If you are a forum active or a recent buyer of Kingston SSDNow V300 SSD, there is a chance that you're aware of its performance issues. In short, users have been reporting lower performance (up to 300MB/s difference in AS-SSD sequential read speed) of drives with 506 firmware pre-installed, which is the version retailers currently sell. I've received numerous emails regarding this issue from readers looking for answers, and now I finally have them.

Like many SSD OEMs, Kingston buys its NAND in wafers and does its own validation and packaging. As a result figuring out the original manufacturer is not possible without the help of Kingston because there are no public data sheets or part number decoders to be found. I've never been a big fan of OEM-packaged NAND because OEMs tend to be more tight-lipped about the specifics of the NAND and it's easier to silently switch suppliers, although I do see the economical reasons (NAND is cheaper to buy in wafers).

So far there's not been much harm from this but I've been fairly certain that someone would sooner or later play dirty and use NAND packaging as a way to mask inferior NAND. Unfortunately that day has come, and as you can guess the OEM in question is Kingston and the product is their mainstream V300 SSD.

The first generation V300 (which was sampled to media) used Toshiba's 19nm Toggle-Mode 2.0 NAND but some time ago Kingston silently switched to Micron's 20nm asynchronous NAND. The difference between the two is that the Toggle-Mode 2.0 interface in the Toshiba NAND is good for up to 200MB/s, whereas the asynchronous interface is usually good for only ~50MB/s. The reason I say usually is that Kingston wasn't willing to go into details about the speed of the asynchronous NAND they use and the ONFI spec doesn't list maximum bandwidth for the single data rate (i.e. asynchronous) NAND. However, even though we lack the specifics of the asynchronous NAND, it's certain that we are dealing with slower NAND here and Kingston admitted that the Micron NAND isn't capable of the same performance as the older Toshiba NAND.

Comparison of Kingston V300 Revisions
Revision Original (no longer available) New (currently available)
Pre-Istalled Firmware 505A 506A / 521A
NAND Toshiba 19nm Toggle-Mode 2.0 Micron 20nm asynchronous
NAND Interface Bandwidth 200MB/s ~ 50MB/s (?)
AS-SSD Incompressible Sequential Read ~ 475MB/s ~ 170MB/s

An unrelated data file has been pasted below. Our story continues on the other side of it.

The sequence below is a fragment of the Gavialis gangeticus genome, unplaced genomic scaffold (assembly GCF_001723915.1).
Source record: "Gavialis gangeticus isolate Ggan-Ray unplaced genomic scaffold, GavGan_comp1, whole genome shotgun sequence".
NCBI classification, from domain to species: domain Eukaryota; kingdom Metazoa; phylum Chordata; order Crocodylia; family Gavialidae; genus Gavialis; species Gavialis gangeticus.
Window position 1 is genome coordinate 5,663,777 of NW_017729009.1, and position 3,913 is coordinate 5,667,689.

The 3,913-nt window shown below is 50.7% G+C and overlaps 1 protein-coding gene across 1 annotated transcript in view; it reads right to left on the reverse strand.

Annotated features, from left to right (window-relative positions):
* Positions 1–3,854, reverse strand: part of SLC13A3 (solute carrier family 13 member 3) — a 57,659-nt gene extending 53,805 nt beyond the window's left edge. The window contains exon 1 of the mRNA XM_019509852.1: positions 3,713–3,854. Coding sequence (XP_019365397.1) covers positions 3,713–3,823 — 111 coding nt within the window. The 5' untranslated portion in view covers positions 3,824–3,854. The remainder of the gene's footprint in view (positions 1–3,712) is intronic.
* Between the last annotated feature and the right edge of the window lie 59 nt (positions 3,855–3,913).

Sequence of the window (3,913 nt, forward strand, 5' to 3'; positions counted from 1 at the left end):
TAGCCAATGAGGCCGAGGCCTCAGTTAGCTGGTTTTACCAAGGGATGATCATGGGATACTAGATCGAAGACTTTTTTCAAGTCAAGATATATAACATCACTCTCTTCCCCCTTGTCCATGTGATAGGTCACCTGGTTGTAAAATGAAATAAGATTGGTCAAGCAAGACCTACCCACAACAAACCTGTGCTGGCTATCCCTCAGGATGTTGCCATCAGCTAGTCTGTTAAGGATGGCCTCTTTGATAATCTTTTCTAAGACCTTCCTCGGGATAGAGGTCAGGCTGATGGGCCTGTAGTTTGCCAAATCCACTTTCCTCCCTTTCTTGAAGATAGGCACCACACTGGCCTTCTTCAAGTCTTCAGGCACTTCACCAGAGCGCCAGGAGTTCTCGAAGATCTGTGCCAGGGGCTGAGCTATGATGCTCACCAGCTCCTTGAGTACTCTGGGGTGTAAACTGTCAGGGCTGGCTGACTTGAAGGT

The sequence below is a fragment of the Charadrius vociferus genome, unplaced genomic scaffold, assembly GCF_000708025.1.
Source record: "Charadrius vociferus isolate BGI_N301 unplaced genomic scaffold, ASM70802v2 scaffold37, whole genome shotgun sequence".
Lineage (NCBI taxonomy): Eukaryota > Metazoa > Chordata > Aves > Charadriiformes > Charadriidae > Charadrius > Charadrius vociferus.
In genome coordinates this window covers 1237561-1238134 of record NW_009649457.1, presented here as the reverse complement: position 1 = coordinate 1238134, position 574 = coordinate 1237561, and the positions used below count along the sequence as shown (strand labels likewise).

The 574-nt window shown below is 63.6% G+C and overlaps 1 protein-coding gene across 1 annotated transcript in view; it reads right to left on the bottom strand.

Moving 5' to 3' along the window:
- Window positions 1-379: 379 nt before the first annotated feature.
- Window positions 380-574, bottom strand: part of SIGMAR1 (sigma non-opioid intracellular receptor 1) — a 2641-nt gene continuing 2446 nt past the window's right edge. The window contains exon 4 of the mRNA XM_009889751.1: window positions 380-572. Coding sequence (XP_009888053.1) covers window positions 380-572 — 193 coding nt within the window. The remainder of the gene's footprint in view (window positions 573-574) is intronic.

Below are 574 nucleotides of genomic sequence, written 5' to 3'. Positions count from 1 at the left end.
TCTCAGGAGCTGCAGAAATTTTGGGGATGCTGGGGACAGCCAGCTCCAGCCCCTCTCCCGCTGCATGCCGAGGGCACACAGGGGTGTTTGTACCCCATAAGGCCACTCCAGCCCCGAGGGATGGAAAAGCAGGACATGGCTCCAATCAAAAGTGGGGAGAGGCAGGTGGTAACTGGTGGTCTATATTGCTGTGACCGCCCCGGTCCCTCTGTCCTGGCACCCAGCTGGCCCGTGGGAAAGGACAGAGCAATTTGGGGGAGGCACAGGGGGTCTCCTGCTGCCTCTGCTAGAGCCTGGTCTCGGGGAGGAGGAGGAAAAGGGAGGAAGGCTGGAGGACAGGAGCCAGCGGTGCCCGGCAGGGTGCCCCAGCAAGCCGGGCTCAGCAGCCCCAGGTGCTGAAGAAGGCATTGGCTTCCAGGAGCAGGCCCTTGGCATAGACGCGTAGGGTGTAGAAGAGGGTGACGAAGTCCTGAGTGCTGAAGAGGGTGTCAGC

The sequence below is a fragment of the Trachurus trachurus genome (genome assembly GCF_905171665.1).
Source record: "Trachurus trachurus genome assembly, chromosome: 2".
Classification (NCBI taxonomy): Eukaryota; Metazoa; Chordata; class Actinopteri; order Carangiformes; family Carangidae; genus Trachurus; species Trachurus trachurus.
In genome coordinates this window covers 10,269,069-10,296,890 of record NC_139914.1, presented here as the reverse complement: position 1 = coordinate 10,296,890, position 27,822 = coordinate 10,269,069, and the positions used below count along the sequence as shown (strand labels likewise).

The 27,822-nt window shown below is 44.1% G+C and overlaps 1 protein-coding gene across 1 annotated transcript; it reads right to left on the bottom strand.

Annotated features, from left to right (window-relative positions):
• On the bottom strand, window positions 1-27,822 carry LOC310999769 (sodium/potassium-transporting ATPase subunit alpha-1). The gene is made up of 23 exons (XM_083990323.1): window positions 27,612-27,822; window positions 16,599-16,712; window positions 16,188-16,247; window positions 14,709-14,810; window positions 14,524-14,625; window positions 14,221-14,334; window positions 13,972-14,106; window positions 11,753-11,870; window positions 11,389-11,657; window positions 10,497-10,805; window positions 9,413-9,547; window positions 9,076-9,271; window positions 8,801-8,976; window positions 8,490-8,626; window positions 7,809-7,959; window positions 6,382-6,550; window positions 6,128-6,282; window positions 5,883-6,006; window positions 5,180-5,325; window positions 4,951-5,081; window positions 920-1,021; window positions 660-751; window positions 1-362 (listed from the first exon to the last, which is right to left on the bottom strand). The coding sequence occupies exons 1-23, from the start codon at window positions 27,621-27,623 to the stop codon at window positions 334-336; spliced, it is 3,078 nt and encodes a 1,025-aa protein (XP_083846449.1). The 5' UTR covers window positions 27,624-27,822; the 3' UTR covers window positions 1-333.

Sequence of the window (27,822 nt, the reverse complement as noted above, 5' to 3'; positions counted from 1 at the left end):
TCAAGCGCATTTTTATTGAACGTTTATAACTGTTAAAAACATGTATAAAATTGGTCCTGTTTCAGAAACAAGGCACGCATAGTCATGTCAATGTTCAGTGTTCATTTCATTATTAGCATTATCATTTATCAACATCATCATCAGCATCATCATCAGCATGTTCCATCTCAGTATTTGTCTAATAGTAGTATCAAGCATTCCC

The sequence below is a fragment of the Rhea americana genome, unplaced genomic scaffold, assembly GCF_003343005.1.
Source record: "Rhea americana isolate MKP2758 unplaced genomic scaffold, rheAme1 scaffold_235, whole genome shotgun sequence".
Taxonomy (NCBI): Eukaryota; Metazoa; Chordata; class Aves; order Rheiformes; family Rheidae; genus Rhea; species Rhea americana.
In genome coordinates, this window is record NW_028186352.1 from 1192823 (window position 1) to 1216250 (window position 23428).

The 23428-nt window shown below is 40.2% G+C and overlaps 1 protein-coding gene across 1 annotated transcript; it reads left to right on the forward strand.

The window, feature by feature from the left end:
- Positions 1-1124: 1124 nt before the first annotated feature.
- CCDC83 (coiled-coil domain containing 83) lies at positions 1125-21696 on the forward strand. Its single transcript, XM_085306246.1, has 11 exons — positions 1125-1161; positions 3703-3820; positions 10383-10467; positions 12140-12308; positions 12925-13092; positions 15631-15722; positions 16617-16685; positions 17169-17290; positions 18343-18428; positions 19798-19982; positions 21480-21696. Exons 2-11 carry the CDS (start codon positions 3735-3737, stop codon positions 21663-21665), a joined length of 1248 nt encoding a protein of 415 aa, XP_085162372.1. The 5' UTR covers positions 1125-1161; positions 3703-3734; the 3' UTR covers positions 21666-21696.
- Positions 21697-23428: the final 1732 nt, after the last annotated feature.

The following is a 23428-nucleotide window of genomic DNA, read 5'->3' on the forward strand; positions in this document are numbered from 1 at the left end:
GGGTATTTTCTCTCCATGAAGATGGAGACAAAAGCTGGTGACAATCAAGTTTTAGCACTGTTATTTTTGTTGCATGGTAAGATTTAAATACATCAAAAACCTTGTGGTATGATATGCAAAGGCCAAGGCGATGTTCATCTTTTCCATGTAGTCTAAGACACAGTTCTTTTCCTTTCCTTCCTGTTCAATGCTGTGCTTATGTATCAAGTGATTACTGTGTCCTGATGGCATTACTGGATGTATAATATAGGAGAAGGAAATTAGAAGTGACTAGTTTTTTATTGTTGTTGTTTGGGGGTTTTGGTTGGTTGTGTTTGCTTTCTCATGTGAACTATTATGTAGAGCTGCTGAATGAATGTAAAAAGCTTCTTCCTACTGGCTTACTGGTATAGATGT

AS-SSD Incompressible Sequential Write ~ 150MB/s ~ 85MB/s
AS-SSD Incompressible 4K Read ~ 20MB/s ~ 15MB/s
AS-SSD Incompressible 4K Write ~ 110MB/s ~ 65MB/s

* AS-SSD performance data based on screenshots provided by a reader

Update: Apparently there is also a newer revision with 521A firmware floating around that utilizes the slower asynchronous NAND.

Update 2: NordicHardware has tested both the 505A and 521A versions and their testing confirms the decrease in performance. What is even more alarming is that based on their tests, the performance decrease is not limited to just incompressible performance but there is a noticeable difference in real world trace-based tests as well. The article itself is in Swedish but the graphs should be easy to understand and you can always use Google Translate

I have to say I'm disappointed. I thought the industry had already learned from its mistakes and that a switch in NAND supplier shouldn't be done silently (remember the hullabaloo OCZ caused when they silently switched from 34nm to 25nm NAND in Vertex 2?). Kingston assured me that this wasn't an intentional attempt to screw customers but a strategy decision made in order to stay within the bill of materials. Kingston was aware that they would have to switch suppliers at some point and in fact they are now looking for yet another supplier (likely Toshiba again). Frankly, I don't see the supplier change as an issue; the problem is that it was done without any notice and there's no public indication of what sort of NAND you'll get.

Kingston did say that they considered updating the name to V305 or similar to distinguish the two but in the end decided against that. In our talks we agreed that it wasn't a very good decision. It's not fair to sample media with one thing and then later start selling something else. Not everyone reads reviews but the buyers who do expect a certain level of performance and it's obvious that they will feel cheated if their unit performs significantly worse. I hope this is just a one-time occasion because that's perhaps excusable, but if this becomes a habit things will start to be fishy. Ultimately, the V300 wasn't a particularly fast SF-2281 SSD when it launched, but with the NAND update it's become quite a bit slower than other alternatives.

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  • axiommods - Tuesday, March 4, 2014 - link

    The second this story broke the kingston v300 drives were on sale for $59.99 on Amazon and every other outlet. I got an inscreen ad on youtube.com showing me the drive advertised for dirt cheap on Amazon. It was not a targeted ad either. I never searched for SSD drives. The only thing I did was read this article. Unless , youtube ad generators searched my browser history. That could be it. But I didnt search for kingston V300 SSD. Either way, since they're outed....expect more price drops Reply